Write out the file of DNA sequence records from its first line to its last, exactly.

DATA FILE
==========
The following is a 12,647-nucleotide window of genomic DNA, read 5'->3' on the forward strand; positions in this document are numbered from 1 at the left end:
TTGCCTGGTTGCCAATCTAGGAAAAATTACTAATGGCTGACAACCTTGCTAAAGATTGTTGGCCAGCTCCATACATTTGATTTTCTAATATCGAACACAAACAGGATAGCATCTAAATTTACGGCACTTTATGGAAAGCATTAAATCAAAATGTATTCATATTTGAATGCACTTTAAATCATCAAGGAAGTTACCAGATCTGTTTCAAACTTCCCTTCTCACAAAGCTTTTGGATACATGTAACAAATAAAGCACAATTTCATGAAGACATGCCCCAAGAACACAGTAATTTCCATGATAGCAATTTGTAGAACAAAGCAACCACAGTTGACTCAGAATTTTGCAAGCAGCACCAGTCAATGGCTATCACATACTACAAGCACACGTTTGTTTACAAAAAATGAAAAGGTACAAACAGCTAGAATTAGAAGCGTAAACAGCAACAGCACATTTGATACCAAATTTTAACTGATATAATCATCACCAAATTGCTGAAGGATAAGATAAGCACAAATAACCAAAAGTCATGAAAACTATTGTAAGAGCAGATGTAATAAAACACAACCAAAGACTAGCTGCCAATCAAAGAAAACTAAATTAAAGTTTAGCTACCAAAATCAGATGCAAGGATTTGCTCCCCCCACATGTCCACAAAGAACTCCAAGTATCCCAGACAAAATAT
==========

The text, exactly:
The following is a 12,647-nucleotide window of genomic DNA, read 5'->3' on the forward strand; positions in this document are numbered from 1 at the left end:
TTGCCTGGTTGCCAATCTAGGAAAAATTACTAATGGCTGACAACCTTGCTAAAGATTGTTGGCCAGCTCCATACATTTGATTTTCTAATATCGAACACAAACAGGATAGCATCTAAATTTACGGCACTTTATGGAAAGCATTAAATCAAAATGTATTCATATTTGAATGCACTTTAAATCATCAAGGAAGTTACCAGATCTGTTTCAAACTTCCCTTCTCACAAAGCTTTTGGATACATGTAACAAATAAAGCACAATTTCATGAAGACATGCCCCAAGAACACAGTAATTTCCATGATAGCAATTTGTAGAACAAAGCAACCACAGTTGACTCAGAATTTTGCAAGCAGCACCAGTCAATGGCTATCACATACTACAAGCACACGTTTGTTTACAAAAAATGAAAAGGTACAAACAGCTAGAATTAGAAGCGTAAACAGCAACAGCACATTTGATACCAAATTTTAACTGATATAATCATCACCAAATTGCTGAAGGATAAGATAAGCACAAATAACCAAAAGTCATGAAAACTATTGTAAGAGCAGATGTAATAAAACACAACCAAAGACTAGCTGCCAATCAAAGAAAACTAAATTAAAGTTTAGCTACCAAAATCAGATGCAAGGATTTGCTCCCCCCACATGTCCACAAAGAACTCCAAGTATCCCAGACAAAATAT